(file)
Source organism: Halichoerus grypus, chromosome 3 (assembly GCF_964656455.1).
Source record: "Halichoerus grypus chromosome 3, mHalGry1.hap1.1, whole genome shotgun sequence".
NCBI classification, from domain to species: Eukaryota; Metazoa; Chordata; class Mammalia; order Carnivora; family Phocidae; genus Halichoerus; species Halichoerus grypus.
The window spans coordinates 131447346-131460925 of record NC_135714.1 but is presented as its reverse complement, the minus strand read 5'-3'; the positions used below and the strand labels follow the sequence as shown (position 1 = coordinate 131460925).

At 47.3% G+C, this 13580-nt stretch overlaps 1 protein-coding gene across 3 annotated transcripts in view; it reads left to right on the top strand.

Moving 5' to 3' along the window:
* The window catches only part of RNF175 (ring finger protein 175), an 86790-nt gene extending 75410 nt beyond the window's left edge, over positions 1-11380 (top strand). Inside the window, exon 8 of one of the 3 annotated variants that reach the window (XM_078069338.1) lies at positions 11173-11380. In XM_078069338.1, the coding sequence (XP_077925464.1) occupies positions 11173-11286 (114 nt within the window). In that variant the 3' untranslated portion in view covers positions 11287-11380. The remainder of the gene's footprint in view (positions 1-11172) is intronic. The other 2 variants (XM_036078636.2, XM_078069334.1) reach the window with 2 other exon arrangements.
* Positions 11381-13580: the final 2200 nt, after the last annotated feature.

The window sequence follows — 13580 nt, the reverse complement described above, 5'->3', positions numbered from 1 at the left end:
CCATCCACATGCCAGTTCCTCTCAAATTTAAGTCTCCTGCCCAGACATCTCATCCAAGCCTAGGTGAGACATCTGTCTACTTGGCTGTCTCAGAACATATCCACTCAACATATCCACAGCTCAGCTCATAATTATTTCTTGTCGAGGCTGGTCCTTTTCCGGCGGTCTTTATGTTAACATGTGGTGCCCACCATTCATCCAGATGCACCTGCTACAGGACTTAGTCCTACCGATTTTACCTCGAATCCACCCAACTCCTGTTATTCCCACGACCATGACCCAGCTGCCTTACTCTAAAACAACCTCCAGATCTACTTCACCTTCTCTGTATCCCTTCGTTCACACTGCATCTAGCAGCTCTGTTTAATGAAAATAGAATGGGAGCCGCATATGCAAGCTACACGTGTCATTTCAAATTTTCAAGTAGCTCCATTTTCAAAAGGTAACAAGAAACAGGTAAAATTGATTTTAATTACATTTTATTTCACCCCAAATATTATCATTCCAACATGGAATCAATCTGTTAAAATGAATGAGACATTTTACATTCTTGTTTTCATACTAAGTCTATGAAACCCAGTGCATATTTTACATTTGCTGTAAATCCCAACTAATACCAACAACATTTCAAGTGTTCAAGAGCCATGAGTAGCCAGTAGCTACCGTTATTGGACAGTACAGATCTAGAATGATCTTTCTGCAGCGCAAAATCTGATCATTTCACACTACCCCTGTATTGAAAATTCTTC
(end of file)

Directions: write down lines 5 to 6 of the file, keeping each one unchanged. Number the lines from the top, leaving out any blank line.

At 47.3% G+C, this 13580-nt stretch overlaps 1 protein-coding gene across 3 annotated transcripts in view; it reads left to right on the top strand.

Moving 5' to 3' along the window: